Tell us little about yourself!
My name is Mary Ann Hudson. I have been married for over 10 years to a nerd with horn-rimmed glasses and have a funny red-haired little boy named Gus. I have an MFA in poetry and am in school to be a pediatric nurse practitioner. I live for when the mail comes and for stolen time where I can read for pleasure.
I make playscapes from a variety of natural materials–wool, linen, cotton, and vintage. The construction is similar to quilts–except with 3D elements. I also make quilts, bags, and housewares (for a “grown-ups” shop auntierumpos.etsy.com), and lots of the stuff we need at home (clothes , housewares, and utility items). We’re the original “make do and mend” family and are highly resistant to buying anything new when we can thrift or make it. I also make poetry, which is necessary to life. I’ve been writing since I could, and I’ve been sewing for a few years (but have always had my hands in some kind of making).
What inspires you?
Nature, and how people and, especially, kids use things.
What got you started working with playscapes?
A friend’s magical daughter got me into playscape making. This little girl has the biggest imagination and sense of narrative play than anyone I’ve ever met (including some famous writers). She and her beautiful family are very inspiring, and my first playscape was created for her and in honor of her ideas for it. I think all the best things start with wanted to do something rad for someone you love.
What advice would you have for other Etsians?
Be patient with organic business growth. I started with a single, well-thought out listing because I didn’t have any other stock to photograph. When it sold, I had two sets of photographs and so another listing–and so on. Word of mouth (or word of blog) really does work, and often much better, than paid advertising, so treat every customer like they have the ability to communicate with 1,000 other eager buyers. Do only what you love, and would love to do for those who you love. Pay attention to what your people want–I realized, after creating a set of ready-to-ship stock that was slow selling (and so now, very much on sale in the shop), that what my customers really liked about what I offered was that it was so custom and could be created for them at a personal level.
That said, I did open a sister shop of housewares and bags that is all ready stock–but I did it to have fun and from a place and theme very dear to me. That experience is starting slow too, but it doesn’t matter because the process has been so rewarding for me. I know that I have kindred spirits out there and they will find my shop in time. It really does have to be fun or you’ll start thinking like a cigar-smoking, suit-y, business stiff. I don’t think they have fun when they raze farmland, cripple local businesses, and build big box stores.
What do you hope to learn/gain/contribute from being part of the Natural Kids group?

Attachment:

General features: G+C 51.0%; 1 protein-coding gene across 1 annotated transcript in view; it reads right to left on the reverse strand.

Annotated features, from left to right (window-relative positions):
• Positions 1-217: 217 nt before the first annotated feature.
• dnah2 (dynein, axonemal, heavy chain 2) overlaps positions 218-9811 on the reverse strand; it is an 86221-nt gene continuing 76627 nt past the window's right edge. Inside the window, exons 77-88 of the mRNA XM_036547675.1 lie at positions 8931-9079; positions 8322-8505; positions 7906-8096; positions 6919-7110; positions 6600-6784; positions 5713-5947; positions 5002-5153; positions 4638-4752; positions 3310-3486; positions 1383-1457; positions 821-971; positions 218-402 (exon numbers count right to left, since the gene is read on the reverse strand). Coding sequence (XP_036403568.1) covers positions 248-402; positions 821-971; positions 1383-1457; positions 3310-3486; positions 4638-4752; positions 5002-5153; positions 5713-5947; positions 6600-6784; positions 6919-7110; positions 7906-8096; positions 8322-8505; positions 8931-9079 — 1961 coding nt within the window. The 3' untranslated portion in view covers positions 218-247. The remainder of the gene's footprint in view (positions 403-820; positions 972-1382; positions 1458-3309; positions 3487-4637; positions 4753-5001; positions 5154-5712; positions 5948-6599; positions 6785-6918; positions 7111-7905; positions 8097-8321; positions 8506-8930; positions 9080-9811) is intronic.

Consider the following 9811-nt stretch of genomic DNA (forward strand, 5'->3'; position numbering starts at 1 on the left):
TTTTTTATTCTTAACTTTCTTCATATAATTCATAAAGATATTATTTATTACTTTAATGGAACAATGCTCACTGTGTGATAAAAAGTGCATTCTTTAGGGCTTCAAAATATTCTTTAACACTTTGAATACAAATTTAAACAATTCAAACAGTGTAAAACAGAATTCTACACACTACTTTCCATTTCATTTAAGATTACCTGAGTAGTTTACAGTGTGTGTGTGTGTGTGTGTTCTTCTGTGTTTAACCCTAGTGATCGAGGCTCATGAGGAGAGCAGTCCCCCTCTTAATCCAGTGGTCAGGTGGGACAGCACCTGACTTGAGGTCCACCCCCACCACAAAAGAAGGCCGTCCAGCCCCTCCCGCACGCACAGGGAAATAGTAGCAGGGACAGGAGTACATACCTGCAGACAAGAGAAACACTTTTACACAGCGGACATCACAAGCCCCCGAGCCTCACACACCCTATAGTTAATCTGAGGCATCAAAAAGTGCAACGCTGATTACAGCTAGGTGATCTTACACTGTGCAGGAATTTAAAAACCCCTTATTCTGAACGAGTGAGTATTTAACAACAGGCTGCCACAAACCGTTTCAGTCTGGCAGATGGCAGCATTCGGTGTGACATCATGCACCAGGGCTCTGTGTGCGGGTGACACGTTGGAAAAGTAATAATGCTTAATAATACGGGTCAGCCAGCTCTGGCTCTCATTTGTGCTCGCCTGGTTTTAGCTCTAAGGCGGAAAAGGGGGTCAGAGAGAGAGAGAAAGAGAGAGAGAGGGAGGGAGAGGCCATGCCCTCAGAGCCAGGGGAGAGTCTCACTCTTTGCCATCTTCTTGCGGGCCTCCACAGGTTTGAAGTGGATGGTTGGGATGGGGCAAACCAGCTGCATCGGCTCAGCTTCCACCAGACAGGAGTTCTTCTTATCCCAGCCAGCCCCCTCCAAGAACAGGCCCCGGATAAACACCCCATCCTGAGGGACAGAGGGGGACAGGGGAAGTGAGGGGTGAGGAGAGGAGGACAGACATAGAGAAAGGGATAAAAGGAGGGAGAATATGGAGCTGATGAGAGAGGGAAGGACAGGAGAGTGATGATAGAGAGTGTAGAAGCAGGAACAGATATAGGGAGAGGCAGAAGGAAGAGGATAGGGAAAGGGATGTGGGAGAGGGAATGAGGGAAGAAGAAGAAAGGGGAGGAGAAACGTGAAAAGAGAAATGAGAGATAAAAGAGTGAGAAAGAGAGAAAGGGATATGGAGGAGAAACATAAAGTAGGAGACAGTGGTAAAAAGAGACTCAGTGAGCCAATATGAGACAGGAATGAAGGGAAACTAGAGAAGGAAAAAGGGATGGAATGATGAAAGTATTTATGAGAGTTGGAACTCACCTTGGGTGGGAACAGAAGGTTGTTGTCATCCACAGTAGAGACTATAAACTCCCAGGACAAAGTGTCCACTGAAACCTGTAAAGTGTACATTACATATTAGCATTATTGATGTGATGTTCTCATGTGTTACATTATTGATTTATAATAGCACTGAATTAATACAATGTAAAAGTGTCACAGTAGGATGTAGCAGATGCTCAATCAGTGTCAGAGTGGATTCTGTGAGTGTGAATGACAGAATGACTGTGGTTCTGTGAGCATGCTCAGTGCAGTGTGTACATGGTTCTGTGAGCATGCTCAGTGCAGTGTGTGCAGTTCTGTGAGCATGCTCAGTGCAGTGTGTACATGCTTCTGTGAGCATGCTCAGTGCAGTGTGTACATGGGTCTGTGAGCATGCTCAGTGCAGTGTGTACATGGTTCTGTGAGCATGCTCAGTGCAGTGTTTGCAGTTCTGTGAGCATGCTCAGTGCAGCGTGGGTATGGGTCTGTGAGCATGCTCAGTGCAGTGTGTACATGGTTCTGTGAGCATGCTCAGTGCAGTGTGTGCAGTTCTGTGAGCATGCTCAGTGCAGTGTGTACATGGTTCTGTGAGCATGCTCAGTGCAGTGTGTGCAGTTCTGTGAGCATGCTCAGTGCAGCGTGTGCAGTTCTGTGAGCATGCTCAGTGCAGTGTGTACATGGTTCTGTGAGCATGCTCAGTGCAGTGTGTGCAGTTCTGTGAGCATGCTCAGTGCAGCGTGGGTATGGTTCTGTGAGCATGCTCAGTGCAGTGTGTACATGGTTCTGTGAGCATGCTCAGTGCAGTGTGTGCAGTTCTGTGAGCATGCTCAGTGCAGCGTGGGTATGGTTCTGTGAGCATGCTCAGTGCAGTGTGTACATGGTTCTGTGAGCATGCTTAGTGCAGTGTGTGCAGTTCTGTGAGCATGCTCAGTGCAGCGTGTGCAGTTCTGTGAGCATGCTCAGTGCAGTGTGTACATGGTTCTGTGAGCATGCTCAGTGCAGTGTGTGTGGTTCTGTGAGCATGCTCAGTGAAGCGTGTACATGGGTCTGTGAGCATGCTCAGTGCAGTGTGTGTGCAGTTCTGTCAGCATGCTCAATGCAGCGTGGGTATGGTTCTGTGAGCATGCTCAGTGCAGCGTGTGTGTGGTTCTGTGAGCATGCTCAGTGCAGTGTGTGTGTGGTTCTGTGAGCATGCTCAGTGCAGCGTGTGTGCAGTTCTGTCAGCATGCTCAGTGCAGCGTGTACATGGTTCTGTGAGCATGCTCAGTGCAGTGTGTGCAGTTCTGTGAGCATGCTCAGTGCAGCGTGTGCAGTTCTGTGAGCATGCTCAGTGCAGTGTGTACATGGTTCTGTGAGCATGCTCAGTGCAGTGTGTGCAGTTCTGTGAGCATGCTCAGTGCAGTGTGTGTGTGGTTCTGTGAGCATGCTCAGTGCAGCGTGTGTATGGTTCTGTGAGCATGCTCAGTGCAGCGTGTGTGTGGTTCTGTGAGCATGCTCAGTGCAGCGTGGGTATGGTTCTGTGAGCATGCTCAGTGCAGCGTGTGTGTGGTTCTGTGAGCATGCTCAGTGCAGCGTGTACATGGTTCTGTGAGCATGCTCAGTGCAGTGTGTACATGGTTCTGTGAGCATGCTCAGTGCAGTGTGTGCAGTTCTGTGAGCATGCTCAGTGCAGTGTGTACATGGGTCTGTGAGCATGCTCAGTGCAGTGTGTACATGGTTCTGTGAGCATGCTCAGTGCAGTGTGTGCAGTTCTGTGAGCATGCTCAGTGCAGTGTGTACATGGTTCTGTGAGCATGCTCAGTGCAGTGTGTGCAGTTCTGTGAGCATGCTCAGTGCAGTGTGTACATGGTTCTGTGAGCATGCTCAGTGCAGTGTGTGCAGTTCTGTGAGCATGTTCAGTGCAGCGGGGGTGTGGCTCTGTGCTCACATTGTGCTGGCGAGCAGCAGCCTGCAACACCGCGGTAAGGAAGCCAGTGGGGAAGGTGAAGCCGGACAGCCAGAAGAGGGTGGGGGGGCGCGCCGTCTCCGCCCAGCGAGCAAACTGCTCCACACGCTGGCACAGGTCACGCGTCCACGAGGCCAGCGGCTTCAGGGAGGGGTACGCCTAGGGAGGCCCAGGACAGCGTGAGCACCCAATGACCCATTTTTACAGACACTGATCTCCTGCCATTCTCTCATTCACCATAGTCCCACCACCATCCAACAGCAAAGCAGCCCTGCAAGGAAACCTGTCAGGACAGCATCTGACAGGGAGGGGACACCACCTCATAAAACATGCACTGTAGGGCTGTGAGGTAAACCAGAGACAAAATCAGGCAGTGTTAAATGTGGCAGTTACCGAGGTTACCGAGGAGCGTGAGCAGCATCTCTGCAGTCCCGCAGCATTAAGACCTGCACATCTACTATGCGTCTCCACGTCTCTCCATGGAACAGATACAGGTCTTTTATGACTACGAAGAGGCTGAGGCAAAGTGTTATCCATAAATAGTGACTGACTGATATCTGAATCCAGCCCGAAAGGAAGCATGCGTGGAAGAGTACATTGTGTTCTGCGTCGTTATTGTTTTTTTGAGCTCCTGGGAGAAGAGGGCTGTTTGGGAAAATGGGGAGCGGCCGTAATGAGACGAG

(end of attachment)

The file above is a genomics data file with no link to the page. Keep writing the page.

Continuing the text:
Some of the most loving and creative mentors I’ve ever had are business people in this co-op. I learn something everyday from the forums; I have changed inefficient business practices based on personal communications with partners in the co-op; I have
improved my skills and products based on inspiration I have received looking at partners’ products and trading and buying from partners; and I have, overall, become more professional and focused due to my membership in this group. I think it’s important that like-minded people with similar values in the world of commerce support and network with each other–it’s a kind of personal-level strength. I am always ahead of the curve in terms of practical considerations like labeling, sourcing, and documenting. My membership is utterly invaluable. More, the imaginative, kid-friendly, mama-positive vibe is perfect energy for creating.
What thoughts do you have for parents on the importance of natural toys for creative play?
Putting on my pediatrics hat, remember that when *you* think that a toy must be boring because it is gently colored with “only” the colors that come from nature, that children see a wider and much brighter spectrum of colors than adults. When you’re confused by a toy that doesn’t seem to *do* anything and doesn’t have a place to stick a battery in, understand that children’s sensory system is indescribably more sensitive than your own and that the grain of sanded bees-wax rubbed wood, and fuzz of felted trees, and the enigmatic face of a simple doll is incomprehensibly stimulating to the hands and face and mind of a child, who, after all, hasn’t been here so long and never expected to have to encounter and process hard, stinky plastic that makes loud noises with crazy light shows for no conceivable reason.
We don’t give children the credit and respect they deserve–their narrative understanding is deeply rich when given the barest of tools (a knitted donkey, a wooden boat), and has a greater reign when unconfined by pre-designed, corporate characters and specific uses for play. Natural toys have both breadth and depth–a well-made doll that feels good and warm in the hands is a companion, a co-pilot, a character to work out personal dramas, and a pillow. Honestly, kids don’t really *need* toys when they have daily access to loving people and the outdoors, but toys can be an important tool as they play their way through the lessons that they need to grow. The best tools, we know, are well-made and no more complicated than needed for the job at hand. Toys are not magic, children are magic. Toys are not the source for entertainment and learning, we are, people are. The best toys celebrate the normal, everyday magic of children and are easy tools for play between people. And you know, kids are totally impressed by handmade, love to see and touch things they know someone has made themselves, and are encouraged to make things, too.
Interview by Beccijo of The Enchanted Cupboard